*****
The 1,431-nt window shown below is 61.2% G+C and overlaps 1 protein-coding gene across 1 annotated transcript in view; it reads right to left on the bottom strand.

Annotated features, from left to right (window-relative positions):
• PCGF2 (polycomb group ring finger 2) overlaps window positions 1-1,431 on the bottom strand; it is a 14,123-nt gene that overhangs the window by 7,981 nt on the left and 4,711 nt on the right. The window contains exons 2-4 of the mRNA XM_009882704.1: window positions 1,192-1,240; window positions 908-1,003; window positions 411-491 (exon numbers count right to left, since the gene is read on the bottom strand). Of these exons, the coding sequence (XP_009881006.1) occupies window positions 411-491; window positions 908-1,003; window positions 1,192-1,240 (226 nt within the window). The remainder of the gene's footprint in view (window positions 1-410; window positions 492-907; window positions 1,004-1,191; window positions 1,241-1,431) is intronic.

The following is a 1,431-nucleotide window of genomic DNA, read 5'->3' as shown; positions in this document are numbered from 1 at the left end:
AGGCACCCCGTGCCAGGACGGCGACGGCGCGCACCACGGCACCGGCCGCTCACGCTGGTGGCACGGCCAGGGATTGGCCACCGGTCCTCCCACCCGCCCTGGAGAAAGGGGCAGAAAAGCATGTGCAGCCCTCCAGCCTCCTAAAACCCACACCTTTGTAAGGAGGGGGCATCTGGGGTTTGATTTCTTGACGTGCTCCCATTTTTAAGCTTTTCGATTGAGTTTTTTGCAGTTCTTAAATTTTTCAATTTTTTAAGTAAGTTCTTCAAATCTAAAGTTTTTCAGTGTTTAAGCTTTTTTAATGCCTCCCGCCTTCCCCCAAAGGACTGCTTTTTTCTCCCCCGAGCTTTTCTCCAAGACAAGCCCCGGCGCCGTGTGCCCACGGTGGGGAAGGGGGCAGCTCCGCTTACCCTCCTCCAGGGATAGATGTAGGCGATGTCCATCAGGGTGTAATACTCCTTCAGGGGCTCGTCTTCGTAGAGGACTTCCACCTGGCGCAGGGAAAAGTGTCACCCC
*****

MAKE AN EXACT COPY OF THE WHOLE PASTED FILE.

The 1,431-nt window shown below is 61.2% G+C and overlaps 1 protein-coding gene across 1 annotated transcript in view; it reads right to left on the bottom strand.

Annotated features, from left to right (window-relative positions):
• PCGF2 (polycomb group ring finger 2) overlaps window positions 1-1,431 on the bottom strand; it is a 14,123-nt gene that overhangs the window by 7,981 nt on the left and 4,711 nt on the right. The window contains exons 2-4 of the mRNA XM_009882704.1: window positions 1,192-1,240; window positions 908-1,003; window positions 411-491 (exon numbers count right to left, since the gene is read on the bottom strand). Of these exons, the coding sequence (XP_009881006.1) occupies window positions 411-491; window positions 908-1,003; window positions 1,192-1,240 (226 nt within the window). The remainder of the gene's footprint in view (window positions 1-410; window positions 492-907; window positions 1,004-1,191; window positions 1,241-1,431) is intronic.

The following is a 1,431-nucleotide window of genomic DNA, read 5'->3' as shown; positions in this document are numbered from 1 at the left end:
AGGCACCCCGTGCCAGGACGGCGACGGCGCGCACCACGGCACCGGCCGCTCACGCTGGTGGCACGGCCAGGGATTGGCCACCGGTCCTCCCACCCGCCCTGGAGAAAGGGGCAGAAAAGCATGTGCAGCCCTCCAGCCTCCTAAAACCCACACCTTTGTAAGGAGGGGGCATCTGGGGTTTGATTTCTTGACGTGCTCCCATTTTTAAGCTTTTCGATTGAGTTTTTTGCAGTTCTTAAATTTTTCAATTTTTTAAGTAAGTTCTTCAAATCTAAAGTTTTTCAGTGTTTAAGCTTTTTTAATGCCTCCCGCCTTCCCCCAAAGGACTGCTTTTTTCTCCCCCGAGCTTTTCTCCAAGACAAGCCCCGGCGCCGTGTGCCCACGGTGGGGAAGGGGGCAGCTCCGCTTACCCTCCTCCAGGGATAGATGTAGGCGATGTCCATCAGGGTGTAATACTCCTTCAGGGGCTCGTCTTCGTAGAGGACTTCCACCTGGCGCAGGGAAAAGTGTCACCCC